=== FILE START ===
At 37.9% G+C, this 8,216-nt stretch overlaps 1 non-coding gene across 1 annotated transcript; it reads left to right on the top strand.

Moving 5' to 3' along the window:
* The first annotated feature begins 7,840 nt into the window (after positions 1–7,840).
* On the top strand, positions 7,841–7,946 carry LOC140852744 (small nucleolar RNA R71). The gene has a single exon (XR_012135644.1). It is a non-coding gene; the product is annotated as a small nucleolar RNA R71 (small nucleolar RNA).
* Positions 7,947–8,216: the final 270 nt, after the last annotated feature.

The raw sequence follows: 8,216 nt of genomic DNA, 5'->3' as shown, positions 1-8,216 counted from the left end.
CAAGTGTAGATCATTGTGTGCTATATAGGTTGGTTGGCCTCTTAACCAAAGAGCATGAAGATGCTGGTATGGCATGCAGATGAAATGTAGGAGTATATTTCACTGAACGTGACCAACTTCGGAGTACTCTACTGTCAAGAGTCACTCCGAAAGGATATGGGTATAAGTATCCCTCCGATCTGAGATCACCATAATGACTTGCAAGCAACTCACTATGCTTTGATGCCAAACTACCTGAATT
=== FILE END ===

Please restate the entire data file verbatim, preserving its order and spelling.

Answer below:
At 37.9% G+C, this 8,216-nt stretch overlaps 1 non-coding gene across 1 annotated transcript; it reads left to right on the top strand.

Moving 5' to 3' along the window:
* The first annotated feature begins 7,840 nt into the window (after positions 1–7,840).
* On the top strand, positions 7,841–7,946 carry LOC140852744 (small nucleolar RNA R71). The gene has a single exon (XR_012135644.1). It is a non-coding gene; the product is annotated as a small nucleolar RNA R71 (small nucleolar RNA).
* Positions 7,947–8,216: the final 270 nt, after the last annotated feature.

The raw sequence follows: 8,216 nt of genomic DNA, 5'->3' as shown, positions 1-8,216 counted from the left end.
CAAGTGTAGATCATTGTGTGCTATATAGGTTGGTTGGCCTCTTAACCAAAGAGCATGAAGATGCTGGTATGGCATGCAGATGAAATGTAGGAGTATATTTCACTGAACGTGACCAACTTCGGAGTACTCTACTGTCAAGAGTCACTCCGAAAGGATATGGGTATAAGTATCCCTCCGATCTGAGATCACCATAATGACTTGCAAGCAACTCACTATGCTTTGATGCCAAACTACCTGAATT